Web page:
I had eaten my fair share of birthday goodies.
Self-loathing and hate towards my body enveloped me entirely in that one moment. And I remember having a very clear and decisive thought that seemed to burrow down into my very core:. And so it began: ED—the name many people use to refer to their eating disorder. I could go on about how it started innocently at first, and gradually got more and more severe. I could tell you numbers and compulsions, habits and food-related fears I have grappled with over the years.
And all of those things are important. My whole life until that point had been a back-and-forth game of feeling completely and totally unloved by the one person who should have cherished me and loved me the most—my dad.
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There was no physical abuse, but verbally and mentally my home was a living nightmare to me. And each time there was another incident, I was left cowering in my room, crying and feeling out of control—my young, naive self scared, alone, and not sure how to process everything going on around me. I would hear his apologies and hesitantly daring to believe, yet again, that things might actually change this time. Venturing to hope that I would see and feel his love. The eggshells we walked on always broke again as his rage and anger towards who knows what was taken out on us.
I was at an all-time low, even though I had been through worse before. It was the end of my senior year of high school, and I was undergoing more stress than I thought I was equipped to handle at the time. My boyfriend was my entire support system because of a growing distance between myself and my parents and the lack of support from people I thought were my friends at the time. It had to have been killing him. I understand that, emotionally, I was a lot to handle. I have had a very difficult human experience in my nineteen years and high school was the peak of my inability to handle it.
Everyone knows it — something about high school just psychologically burns you out. Even the honors students are suffering. I should know, as I was one of them. I went to the International Science and Engineering Fair twice out of four years and took fourth place my senior year. I took countless concurrent enrollment and AP classes and worked a full-time job.
I was not happy, as much as I wanted to be.
My boyfriend, though I didn't realize at the time, was my main cause of unhappiness. We were two fundamentally different people, and I had to sacrifice a lot of the person I was to make our relationship functional. It went far past the point of compromise — he would not budge and I was bending over backwards trying to make him love me like he used to.
I wanted to have his baby because I thought it was going to make him love me again. In short, I met somebody else — the man I am with today. Breaking up with my boyfriend was still one of the hardest things I have ever had to do. We had been together for three years, and I had invested a lot of time, money, and energy into the relationship.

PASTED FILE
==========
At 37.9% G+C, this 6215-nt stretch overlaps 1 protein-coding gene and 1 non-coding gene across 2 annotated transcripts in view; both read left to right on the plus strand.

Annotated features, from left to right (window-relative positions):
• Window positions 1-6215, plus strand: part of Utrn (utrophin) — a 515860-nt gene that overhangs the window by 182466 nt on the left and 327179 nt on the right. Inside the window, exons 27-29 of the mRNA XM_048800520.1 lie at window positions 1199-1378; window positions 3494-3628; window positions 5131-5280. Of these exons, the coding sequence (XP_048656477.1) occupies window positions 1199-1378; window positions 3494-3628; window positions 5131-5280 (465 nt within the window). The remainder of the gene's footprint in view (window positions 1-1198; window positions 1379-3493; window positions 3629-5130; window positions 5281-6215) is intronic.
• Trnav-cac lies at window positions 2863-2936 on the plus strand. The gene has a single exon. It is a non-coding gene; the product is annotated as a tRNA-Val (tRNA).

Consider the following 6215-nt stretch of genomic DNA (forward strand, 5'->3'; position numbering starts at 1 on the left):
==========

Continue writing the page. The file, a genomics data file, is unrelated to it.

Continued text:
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I had become so much a part of our relationship that I didn't know who I was without him. I felt so entrenched in his life that I was unsure if I would be able to separate from him and start all over again. My current boyfriend was incredibly patient and kind through all of this, and understood when I told him I needed time to find myself before we could be together. It wasn't that I fell in love with somebody else — it was that I met somebody who made me realize I could be loved as I was, and I wanted that. I wanted to be loved, and to be a strong woman.
My ex-boyfriend never allowed me the autonomy to become as independent and strong-willed as I am now.
After I broke up with my boyfriend, I didn't know what to do. We swore to stay friends, and we didn't make too many changes all at once. The first few weeks I cried often, and thought about going back on my decision. I remember driving home from a concert with my best friend and suddenly bursting into tears for no reason.
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I felt alone in the world, even though I had my best friend and the man who would become my new boyfriend. I felt stripped of everything I had. I felt as though the boy I had dated for three years had taken everything from me. He was everywhere I looked. He was in my clothes and in the air. He was in my car and my music and my dreams.
I couldn't get rid of him, as hard as I tried. This honestly sounds really dumb — but there were a lot of things my boyfriend and I disagreed on about my clothing and I realized I wanted to dress like myself instead of dressing like his girlfriend. I bought a new jumpsuit that I looked great in. He hated jeans with holes so I bought two new pairs. I bought a sleeveless dress I have to wear braless. I bought two crop tops. I started to wear these clothes and I started to feel better. I got a tattoo. It's just a little one, the constellation Cassiopeia on the back of my right shoulder, but it has significant meaning to the connection between my baby brother and I.
My ex also hated tattoos, and made me promise against my will that I would never get one, even though I really wanted them.
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It sounds dumb, again, but he made me feel like I was a bad girlfriend if I didn't agree with him about these things and let him be in control. I began to take a yoga class over the summer because I knew I needed something to distract myself. The teachings about chakras and balance, both physical and mental, were the lessons that really began to stick for me.
I loved yoga as a form of exercise, but the positive psychological effects I was seeing and the closeness I felt with my body were really what I needed at that time.